- High-quality sound. You would want something that helps you to hear better with the cochlear implant or any assistant listening technology.
- Bluetooth technology. Cochlear implant products have many accessories that work with bluetooth technology.
- Texting capabilities and services. This one is fairly obvious. It's really useful to have a good service like this for any person that enjoys texting over phone calls, particularly for the hearing impaired and cochlear implant users.
- Telecoil compatibility. I would ask the sales representative or seller of the cell phones about the compatibility with telecoils that helps reduce interferences. (Cochlear Implant industry provides telecoils for the products).
- Flip-flop/Clamshell designs are actually better at reducing frequency than slider phones, but there are a few exceptions ( like my LG Scoop ;) ).
- Lower antennas. Cochlearamericas.com recommend that the cochlear implant users find a phone that lets you point the antenna away from the ear to reduce frequency.
- Auxiliary port (headset port). Most cell phones have this, but I'd check anyway. There are many different styles of ports so you can find one that is compatible. I'd also check by using the auxiliary audio earhook or other implant products that can hook into the auxiliary port.
The first three are very obvious for just about anyone rather than just cochlear implant users. I think those are the main things most people look for, but what's interesting is that they really take that for granted. A lot of hearing impaired people absolutely rely on texting technology because it's fast, communication can occur at anytime and anyplace, with as many people as possible - without having to get incredibly confused and saying "what?!" a lot in the process. Just a thought to consider!
With this in mind, I have a few recommendations. I personally prefer LG Scoop, obviously, and in the future I want something similar to that. I would most likely go with LG Rumor or any other compact sliding phone.
However, for texting, sound, bluetooth, e-mails, flip-flop design, and auxiliary ports, I would pick the Blackberry series. There is a Blackberry that is a flip-flop design called the Blackberry Pearl Flip which is a Smartphone. It has practical features for the cochlear implant user, plus a fantastic organizer for a person living a hectic life.
I would test these things out before purchasing. The first person or company I would ask is the cochlear implant provider the user is considering or already has the product from. Always ask a retail salesperson to allow you to test to see if it works well with any assistive hearing technology you have. Also question them on the following things:
- Telecoil compatibilities
- Audio jacks
- Bluetooth compatibilities
- Radio frequency disturbances
After all is said and done...
I really, really intended for this one to be a rant of sorts. In writing, I realized that it really isn't so bad. There are plenty of upgrades, technology, assistance, and information out there to access that can ease a lot of the problems I had in mind when I started this. So, this ended up being more targeted towards informing people about the cochlear implant *and* a resource for one aspect of communication resolution.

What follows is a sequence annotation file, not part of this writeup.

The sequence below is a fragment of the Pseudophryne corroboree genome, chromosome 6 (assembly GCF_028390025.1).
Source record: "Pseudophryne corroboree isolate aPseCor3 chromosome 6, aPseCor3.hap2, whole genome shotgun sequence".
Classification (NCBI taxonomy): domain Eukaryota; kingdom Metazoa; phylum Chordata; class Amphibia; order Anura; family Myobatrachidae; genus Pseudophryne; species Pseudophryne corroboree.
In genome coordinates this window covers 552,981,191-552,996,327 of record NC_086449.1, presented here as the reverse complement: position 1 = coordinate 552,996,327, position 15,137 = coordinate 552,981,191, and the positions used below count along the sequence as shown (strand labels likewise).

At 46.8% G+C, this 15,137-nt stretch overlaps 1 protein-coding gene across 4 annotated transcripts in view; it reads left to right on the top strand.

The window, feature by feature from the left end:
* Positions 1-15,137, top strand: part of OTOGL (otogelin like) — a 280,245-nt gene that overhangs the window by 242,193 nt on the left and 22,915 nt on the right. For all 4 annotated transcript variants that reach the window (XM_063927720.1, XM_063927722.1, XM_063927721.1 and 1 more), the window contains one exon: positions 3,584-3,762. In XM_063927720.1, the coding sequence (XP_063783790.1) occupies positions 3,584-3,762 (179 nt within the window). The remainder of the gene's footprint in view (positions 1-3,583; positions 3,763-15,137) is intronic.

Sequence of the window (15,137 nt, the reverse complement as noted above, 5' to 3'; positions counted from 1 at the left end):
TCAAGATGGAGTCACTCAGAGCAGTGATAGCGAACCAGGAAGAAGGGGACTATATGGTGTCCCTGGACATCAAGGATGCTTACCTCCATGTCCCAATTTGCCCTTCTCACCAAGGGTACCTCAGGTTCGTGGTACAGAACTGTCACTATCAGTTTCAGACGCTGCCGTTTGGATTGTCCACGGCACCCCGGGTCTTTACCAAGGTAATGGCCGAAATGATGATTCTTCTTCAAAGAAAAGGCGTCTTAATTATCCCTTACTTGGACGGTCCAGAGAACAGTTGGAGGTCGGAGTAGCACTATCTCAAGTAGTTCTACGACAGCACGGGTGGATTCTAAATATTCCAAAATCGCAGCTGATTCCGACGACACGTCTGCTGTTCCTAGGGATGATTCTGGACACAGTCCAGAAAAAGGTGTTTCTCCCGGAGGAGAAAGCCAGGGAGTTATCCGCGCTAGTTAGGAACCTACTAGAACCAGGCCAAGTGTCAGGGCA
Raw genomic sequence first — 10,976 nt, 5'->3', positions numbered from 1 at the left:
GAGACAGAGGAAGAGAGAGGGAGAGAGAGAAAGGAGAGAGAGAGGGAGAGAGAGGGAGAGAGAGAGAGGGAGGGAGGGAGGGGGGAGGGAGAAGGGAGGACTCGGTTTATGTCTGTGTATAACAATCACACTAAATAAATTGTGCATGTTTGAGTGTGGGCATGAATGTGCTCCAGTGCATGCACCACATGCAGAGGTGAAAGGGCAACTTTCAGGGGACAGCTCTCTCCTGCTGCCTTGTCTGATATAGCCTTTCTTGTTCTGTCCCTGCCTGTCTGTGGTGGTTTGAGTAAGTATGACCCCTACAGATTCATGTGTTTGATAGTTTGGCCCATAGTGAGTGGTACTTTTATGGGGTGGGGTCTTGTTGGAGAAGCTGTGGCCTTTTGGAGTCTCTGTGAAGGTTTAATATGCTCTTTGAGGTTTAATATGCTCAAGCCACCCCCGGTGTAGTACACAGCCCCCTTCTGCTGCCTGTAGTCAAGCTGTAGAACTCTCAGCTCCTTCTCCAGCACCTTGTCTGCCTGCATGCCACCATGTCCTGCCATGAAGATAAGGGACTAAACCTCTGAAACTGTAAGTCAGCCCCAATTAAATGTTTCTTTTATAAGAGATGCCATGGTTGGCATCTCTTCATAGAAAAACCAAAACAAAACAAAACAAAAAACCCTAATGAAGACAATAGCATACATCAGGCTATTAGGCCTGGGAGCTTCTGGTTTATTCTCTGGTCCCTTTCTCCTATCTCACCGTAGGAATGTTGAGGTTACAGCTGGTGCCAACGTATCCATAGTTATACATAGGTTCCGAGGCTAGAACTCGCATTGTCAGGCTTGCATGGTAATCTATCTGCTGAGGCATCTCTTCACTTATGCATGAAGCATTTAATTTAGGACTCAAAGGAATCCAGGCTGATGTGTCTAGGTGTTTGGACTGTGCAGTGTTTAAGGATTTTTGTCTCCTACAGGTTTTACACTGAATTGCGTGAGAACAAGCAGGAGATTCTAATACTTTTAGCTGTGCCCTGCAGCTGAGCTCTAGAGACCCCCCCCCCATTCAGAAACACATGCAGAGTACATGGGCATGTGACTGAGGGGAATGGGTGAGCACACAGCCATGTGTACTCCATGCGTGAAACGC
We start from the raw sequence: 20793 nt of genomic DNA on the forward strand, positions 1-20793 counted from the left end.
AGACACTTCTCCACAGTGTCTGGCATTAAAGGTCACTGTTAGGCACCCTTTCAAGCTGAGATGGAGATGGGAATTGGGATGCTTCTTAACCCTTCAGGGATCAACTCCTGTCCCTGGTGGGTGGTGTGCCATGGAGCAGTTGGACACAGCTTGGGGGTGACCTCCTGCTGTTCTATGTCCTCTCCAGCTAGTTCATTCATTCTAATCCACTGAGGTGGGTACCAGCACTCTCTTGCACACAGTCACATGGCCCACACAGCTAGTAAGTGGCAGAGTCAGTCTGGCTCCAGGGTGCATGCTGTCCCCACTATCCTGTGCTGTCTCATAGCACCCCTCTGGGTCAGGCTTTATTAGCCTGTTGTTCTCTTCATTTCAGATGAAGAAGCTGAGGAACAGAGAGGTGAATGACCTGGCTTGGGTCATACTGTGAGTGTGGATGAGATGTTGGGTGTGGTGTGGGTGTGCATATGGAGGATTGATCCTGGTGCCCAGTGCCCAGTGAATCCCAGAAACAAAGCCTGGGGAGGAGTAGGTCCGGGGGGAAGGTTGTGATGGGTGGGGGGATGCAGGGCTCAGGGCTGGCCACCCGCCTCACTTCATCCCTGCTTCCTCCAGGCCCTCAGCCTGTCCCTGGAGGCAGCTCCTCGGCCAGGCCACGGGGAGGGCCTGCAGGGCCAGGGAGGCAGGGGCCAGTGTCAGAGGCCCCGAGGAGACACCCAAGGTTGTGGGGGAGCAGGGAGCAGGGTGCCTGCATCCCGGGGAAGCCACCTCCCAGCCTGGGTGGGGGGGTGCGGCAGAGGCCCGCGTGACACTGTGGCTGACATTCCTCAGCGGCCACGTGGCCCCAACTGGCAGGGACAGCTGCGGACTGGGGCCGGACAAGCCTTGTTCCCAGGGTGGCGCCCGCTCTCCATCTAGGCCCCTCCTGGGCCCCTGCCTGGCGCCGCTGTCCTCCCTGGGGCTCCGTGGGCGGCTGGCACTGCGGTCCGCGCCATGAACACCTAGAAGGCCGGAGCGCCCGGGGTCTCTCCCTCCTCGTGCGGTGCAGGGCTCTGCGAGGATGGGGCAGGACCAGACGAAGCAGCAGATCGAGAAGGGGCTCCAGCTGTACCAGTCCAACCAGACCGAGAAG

- HarrisComm Catalog
A really decent catalog on accessories for the cochlear implant. These accessories are usually for assisting with communication, like using the cell phone.
- BlackBerry - Pearl Flip 8230 - BlackBerry Pearl Flip 8220 Smartphones
Flip over the BlackBerry Pearl Flip 8230 and 8220 smartphones at BlackBerry.com. Discover features, specs and where to buy flip phones. This is the phone I recommend for cochlear implant users.
- LG Scoop - slate (Alltel) Cell Phone reviews - CNET Reviews
CNET's comprehensive LG Scoop - slate (Alltel) coverage includes unbiased reviews, exclusive video footage and Cell Phone buying guides. Compare LG Scoop - slate (Alltel) prices, user ratings, specs and more.
- Annual Cochlear Implants Statistics - a comprehensive view - Wellsphere
Expert articles, personal stories, blogs, Q&A, news, local resources, pictures, video and a supportive community. Annual Cochlear Implants Statistics - Health Knowledge Made Personal.
- National Institute on Deafness and Other Communication Disorders [NIDCD]
This site contains information about the National Institute on Deafness and Other Communication Disorders (NIDCD), one of the National Institutes of Health.
- CHRONICLES OF A BIONIC WOMAN
This is a blog about a woman's journey with her cochlear implant. She has videos on her first activations.
- Solutions to electromagnetic interference problems...[IEEE Trans Neural Syst Rehabil Eng. 2006] - Pu
PubMed is a service of the U.S. National Library of Medicine that includes over 18 million citations from MEDLINE and other life science journals for biomedical articles back to the 1950s. Here's an article on cochlear implant interference.